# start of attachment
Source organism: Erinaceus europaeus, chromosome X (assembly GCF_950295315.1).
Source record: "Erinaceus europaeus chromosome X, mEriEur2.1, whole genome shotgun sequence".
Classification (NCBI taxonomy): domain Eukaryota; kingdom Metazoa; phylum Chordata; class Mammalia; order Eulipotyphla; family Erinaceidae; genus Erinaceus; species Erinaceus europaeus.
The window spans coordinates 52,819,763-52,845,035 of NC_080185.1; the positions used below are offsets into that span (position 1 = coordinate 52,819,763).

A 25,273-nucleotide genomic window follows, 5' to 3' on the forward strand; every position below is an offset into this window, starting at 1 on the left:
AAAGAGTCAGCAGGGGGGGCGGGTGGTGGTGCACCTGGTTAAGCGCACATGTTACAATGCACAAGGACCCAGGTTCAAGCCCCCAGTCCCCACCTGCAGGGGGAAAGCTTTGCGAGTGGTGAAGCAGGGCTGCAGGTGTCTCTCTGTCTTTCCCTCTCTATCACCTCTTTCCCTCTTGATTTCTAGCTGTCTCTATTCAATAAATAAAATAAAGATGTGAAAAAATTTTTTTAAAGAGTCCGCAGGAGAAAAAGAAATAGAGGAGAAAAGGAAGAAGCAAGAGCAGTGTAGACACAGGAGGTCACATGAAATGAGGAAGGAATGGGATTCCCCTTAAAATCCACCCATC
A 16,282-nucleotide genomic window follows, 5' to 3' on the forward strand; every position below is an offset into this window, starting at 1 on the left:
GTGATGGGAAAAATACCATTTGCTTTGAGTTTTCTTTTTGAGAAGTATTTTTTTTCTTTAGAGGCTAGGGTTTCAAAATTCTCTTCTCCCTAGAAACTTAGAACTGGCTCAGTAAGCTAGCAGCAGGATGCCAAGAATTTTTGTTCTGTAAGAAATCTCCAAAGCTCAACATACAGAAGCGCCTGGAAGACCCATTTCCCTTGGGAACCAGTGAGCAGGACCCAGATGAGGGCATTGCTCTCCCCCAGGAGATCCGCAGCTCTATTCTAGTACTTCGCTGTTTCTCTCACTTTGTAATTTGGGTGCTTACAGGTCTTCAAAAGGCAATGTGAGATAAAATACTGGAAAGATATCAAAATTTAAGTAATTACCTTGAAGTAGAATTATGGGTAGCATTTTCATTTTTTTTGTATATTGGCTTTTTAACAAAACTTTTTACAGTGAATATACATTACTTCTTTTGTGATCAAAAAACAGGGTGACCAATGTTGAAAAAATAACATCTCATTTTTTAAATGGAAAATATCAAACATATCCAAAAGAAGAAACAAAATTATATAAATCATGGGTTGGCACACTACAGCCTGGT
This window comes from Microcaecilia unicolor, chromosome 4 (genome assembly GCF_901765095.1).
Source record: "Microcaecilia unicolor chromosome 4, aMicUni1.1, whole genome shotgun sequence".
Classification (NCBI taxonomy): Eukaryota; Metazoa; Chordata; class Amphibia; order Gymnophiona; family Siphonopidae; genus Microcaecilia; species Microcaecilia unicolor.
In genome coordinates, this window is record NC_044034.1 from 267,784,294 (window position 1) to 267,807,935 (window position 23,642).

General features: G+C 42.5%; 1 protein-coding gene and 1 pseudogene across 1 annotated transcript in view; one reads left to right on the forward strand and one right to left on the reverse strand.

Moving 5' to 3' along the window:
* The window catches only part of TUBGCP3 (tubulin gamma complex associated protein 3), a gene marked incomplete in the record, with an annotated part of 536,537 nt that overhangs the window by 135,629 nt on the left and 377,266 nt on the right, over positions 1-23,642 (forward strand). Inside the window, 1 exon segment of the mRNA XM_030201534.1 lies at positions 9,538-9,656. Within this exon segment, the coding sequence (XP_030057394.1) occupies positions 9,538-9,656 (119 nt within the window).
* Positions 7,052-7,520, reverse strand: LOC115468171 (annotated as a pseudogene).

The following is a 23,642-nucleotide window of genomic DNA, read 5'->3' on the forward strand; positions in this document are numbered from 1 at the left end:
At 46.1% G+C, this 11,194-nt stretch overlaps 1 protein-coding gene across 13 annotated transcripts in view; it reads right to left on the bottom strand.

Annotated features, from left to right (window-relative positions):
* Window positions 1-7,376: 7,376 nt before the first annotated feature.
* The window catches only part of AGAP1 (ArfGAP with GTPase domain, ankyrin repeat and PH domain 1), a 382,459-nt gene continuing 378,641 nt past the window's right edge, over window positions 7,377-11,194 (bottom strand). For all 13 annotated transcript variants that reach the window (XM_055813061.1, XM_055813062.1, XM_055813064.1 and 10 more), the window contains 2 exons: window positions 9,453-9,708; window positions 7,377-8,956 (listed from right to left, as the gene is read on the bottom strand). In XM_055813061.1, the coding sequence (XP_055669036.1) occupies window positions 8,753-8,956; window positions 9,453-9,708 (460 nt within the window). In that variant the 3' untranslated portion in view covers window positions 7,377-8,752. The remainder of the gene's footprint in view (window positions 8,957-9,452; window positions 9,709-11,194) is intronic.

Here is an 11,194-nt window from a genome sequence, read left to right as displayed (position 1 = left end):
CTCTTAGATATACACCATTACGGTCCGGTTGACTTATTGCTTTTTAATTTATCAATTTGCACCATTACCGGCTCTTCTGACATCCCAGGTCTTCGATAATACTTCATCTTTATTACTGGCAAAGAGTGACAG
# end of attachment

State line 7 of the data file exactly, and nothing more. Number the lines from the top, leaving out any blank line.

A 16,282-nucleotide genomic window follows, 5' to 3' on the forward strand; every position below is an offset into this window, starting at 1 on the left: